For some strange reason, Hyundai has never managed to quite crack the big car league in India the same way it has taken over the small car space. And — also strangely — they never seem to give up. So next month, after a near-four-year hiatus that saw it leapfrog a product lifecycle, the Elantra will make a comeback in India. And just like the Sonata a few months back, it will strive to make Hyundai as popular among the classes as it is with the masses.
Fluidic, fluidic everywhere. Elantra bites the bullet too. Very few of us remember what the old Elantra looks like, and who can blame us? Not many people bought the car anyway. But if you happen to own one of the dozen or so cars they sold, take note: it has become dramatically better to look at. Bigger, wider, sexier... But hang on. Wasn’t that the case with the Verna as well? Exactly!
The fluidic Elantra has become leaner and meaner. And, for those who love numbers, it is shorter than most cars in its class. It sits low as well, but the wheelbase is comparably long.
Hyundai has done well to not reduce all its cars into replicas of each other, with its new design philosophy — a trap into which VW and Audi have fallen. So Elantra is not a bigger Verna or a smaller Sonata. But it has similarities. But it will not stand out in a crowd, with Vernas abounding on the road. Not a head turner, sadly.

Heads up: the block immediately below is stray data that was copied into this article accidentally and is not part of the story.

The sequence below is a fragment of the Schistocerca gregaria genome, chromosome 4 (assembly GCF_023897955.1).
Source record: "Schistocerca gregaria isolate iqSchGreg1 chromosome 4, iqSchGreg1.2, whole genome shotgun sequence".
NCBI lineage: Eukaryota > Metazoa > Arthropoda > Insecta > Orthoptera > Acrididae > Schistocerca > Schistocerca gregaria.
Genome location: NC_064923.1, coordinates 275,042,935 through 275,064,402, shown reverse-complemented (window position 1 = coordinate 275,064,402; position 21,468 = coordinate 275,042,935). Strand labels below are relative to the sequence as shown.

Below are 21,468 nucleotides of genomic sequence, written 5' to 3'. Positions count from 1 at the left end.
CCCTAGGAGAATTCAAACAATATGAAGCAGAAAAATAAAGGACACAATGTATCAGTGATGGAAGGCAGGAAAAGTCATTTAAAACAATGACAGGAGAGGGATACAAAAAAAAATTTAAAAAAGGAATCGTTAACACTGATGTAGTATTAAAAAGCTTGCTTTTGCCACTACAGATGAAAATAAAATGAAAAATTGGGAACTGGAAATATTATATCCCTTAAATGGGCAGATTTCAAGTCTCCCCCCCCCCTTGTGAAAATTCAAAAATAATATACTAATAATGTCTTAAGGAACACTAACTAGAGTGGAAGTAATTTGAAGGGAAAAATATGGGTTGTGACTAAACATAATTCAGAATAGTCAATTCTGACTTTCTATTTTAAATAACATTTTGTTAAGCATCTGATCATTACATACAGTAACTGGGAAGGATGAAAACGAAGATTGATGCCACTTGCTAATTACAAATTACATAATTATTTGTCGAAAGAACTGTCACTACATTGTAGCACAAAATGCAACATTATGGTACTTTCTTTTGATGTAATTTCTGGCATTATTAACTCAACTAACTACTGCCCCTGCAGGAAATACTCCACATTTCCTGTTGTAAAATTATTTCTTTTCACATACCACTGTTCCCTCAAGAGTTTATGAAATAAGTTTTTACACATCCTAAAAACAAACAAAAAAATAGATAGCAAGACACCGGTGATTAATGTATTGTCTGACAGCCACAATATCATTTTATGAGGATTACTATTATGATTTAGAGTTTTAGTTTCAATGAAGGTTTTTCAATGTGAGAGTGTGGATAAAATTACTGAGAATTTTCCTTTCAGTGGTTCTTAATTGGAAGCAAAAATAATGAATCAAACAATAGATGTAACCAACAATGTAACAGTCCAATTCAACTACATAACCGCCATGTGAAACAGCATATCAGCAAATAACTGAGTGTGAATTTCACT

What you would expect in any modern Hyundai car; features, and loads of them. The Europeans differentiate themselves with technology, the Japanese with durability. The Americans...I am still trying to figure out. And the Koreans...er... with Korean features. Dual tone colour theme, some waterfall thing in the centre console, many knobs and buttons, adjustable steering, ABS, airbag, ESP, cooled front seats... The list is endless. There is lots of leg room at the back, and while the boot will not accomodate your tiger, a cat will not complain. In short, its a happy place to be inside the Elantra.
Ride and handling
Hyundai’s achilles heel. The Elantra is powered by a 1.8-litre petrol engine that is par for the course, with 149 PS power and 177 NM torque making it second only to Skoda’s Laura. But let us talk about the diesel.
The global Elantra does not come with a diesel engine. Just like the Sonata. But Hyundai has been smart here: they have plonked on the Verna’s 1.6-litre diesel engine, which does not make it the most powerful diesel sedan around, but one of the more frugal ones. And if you thought somebody paying R14 lakh for a car would not bother about mileage, here is news: the Altis, with a grossly underpowered diesel heart, is the segment leader.
Changes have been made to improve handling, and it shows. It is more surefooted now. High speed stability is still wanting, so don’t attempt a U-turn at 120kmph. For everything less, you will not complain.